|This year a request kept coming up from our clients. How can we answer the question, “What do you do?”
It might seem simple enough, but think about how your answer might change if you found yourself in one of the following situations:
- • A member of the Fortune 500 announced it was going to acquire your company.
- • The election results meant that you needed to prepare for a different presidential transition than you anticipated.
The risk of relying on “Title and Task”
For our clients who were part of an M&A in 2016 and whose work is directly or heavily affected by politics, the standard answers weren’t enough.
Why? Because we typically answer the question, “What do you do?” with a title and a list of activities. We often rely on acronyms and jargon that don’t translate to people who work outside of our company or industry silo.
We can get by on this approach when speaking to leaders from our own organization; we’re (mostly) working from a similar set of assumptions. However, when we use the “title and task” approach to explaining our work to outsiders, we miss out an opportunity to explain how it fits within the larger mission. We make it harder for new leaders to understand how our work creates or adds value.
Keep in mind new leaders are under pressure to make quick and sometimes dramatic decisions. They might not linger to probe and ask what we actually mean. You’ve just helped them make one choice.
Even if you’re not in a time of transition, if we don’t know what our colleagues do, are you open to genuine collaboration and all of those things that management gurus say make the difference between mediocre and exceptional performance? (On a related note, M&A activity is expected to increase in 2017)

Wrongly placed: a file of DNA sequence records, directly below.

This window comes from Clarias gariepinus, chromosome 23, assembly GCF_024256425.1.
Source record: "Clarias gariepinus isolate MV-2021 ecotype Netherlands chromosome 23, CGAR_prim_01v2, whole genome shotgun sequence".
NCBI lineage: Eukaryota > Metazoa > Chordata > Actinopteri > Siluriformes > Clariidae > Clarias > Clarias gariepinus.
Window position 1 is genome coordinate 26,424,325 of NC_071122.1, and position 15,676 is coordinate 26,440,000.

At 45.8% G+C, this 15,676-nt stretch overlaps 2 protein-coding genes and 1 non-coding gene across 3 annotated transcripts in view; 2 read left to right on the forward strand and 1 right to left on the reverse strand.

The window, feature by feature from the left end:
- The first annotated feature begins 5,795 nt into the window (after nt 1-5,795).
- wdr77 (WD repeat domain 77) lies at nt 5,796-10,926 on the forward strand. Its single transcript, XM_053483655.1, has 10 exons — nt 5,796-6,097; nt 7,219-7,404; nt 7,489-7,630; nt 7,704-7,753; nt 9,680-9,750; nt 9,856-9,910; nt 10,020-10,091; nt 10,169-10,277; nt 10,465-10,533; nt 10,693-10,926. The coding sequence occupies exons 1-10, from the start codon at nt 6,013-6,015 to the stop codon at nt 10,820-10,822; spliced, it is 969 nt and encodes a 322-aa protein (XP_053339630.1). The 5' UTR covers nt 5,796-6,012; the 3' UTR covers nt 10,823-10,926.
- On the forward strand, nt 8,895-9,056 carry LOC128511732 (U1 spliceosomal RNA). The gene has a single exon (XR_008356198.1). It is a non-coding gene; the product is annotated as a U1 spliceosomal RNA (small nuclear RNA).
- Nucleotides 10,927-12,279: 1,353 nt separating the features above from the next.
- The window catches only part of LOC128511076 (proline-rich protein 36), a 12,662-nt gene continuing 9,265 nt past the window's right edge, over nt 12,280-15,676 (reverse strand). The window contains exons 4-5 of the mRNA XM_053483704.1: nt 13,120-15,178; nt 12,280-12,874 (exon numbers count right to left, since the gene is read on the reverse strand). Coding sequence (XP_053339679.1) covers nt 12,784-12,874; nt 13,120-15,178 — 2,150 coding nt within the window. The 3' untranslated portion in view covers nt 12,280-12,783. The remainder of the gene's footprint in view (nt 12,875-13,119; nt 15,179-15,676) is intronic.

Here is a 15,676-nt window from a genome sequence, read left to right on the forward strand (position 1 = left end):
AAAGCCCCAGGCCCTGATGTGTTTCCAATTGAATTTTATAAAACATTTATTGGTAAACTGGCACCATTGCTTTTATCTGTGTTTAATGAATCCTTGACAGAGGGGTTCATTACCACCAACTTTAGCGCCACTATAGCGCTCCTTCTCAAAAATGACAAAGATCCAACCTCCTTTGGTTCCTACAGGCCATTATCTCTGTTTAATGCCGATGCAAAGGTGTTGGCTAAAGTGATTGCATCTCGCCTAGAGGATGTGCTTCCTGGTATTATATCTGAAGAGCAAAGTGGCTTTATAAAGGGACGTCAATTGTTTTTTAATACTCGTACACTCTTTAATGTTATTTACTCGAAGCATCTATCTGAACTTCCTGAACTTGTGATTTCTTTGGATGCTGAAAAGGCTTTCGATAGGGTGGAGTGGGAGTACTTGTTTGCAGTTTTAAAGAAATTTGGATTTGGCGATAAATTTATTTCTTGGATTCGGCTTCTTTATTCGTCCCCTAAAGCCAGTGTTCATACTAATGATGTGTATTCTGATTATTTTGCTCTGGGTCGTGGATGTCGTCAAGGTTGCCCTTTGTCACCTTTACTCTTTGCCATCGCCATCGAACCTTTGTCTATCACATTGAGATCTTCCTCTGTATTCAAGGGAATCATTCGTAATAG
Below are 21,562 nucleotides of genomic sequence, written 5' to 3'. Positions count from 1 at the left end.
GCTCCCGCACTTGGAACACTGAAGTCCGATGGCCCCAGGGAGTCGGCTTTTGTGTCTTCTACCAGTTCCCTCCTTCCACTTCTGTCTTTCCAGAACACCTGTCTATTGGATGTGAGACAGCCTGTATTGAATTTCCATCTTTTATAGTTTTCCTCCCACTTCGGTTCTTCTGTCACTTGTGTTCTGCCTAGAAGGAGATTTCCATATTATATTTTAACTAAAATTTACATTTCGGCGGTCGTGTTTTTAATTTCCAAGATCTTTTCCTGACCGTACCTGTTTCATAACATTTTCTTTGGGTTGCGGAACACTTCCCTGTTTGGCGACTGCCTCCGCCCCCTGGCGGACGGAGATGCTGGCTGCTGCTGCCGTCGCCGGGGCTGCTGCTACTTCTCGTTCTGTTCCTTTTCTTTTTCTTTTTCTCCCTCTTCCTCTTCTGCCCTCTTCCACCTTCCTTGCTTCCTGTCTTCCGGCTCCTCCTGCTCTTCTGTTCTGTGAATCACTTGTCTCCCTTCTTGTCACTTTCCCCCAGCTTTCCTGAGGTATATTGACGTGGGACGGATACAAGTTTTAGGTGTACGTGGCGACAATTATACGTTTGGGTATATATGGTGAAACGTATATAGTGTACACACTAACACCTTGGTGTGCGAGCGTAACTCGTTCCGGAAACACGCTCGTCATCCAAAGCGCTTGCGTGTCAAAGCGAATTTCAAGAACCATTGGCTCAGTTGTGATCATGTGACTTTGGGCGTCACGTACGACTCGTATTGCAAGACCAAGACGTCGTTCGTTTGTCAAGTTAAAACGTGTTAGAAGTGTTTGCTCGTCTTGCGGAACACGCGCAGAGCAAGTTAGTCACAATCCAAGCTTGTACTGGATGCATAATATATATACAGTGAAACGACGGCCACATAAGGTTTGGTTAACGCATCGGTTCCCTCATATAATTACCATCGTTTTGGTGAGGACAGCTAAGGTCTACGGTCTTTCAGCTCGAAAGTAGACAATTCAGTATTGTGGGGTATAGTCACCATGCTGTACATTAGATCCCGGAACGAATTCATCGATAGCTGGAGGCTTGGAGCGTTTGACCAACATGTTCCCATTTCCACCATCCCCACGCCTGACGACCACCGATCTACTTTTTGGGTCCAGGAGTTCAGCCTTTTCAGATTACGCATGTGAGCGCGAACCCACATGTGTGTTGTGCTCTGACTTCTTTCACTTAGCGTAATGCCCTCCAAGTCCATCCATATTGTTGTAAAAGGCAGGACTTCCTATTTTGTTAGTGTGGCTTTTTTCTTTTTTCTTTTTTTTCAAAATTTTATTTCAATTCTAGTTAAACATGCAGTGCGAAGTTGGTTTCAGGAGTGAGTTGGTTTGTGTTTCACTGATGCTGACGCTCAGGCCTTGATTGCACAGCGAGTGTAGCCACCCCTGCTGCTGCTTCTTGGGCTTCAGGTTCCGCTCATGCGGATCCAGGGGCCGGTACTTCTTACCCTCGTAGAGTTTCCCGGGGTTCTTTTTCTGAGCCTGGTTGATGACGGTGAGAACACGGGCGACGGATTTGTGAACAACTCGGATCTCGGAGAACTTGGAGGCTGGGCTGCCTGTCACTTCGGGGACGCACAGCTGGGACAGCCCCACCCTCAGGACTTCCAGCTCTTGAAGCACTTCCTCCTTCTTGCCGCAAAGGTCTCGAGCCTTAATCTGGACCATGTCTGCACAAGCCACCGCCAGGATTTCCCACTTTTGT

Question of the Year Challenge: “What do you think I do?”
Find out how well you’ve been answering this question by taking our holiday challenge. Over the next few weeks of office, social and family gatherings, asking colleagues, siblings, parents, children and great aunts that very question, “What do you think I do?”
If it doesn’t match what it is that you actually do, it’s time to spend some time on how to answer this question.
Here are a few steps:
1 – Strip out the acronyms and the titles.
2 – Find a starting point that others might relate to – even if you’re in highly technical and complex field – and frame your work in the other person’s worldview.
3 – Share an example of what questions you ask at work and what kinds of problems you’re trying to solve.
Then ask them again: “What do you think I do?”
Uncle John and Aunt Martie will appreciate the time you took to provide context, and those nephews and nieces might look at you with a newfound respect. Plus, you will be more prepared to interact with people coming into your life who may be making decisions about your professional future.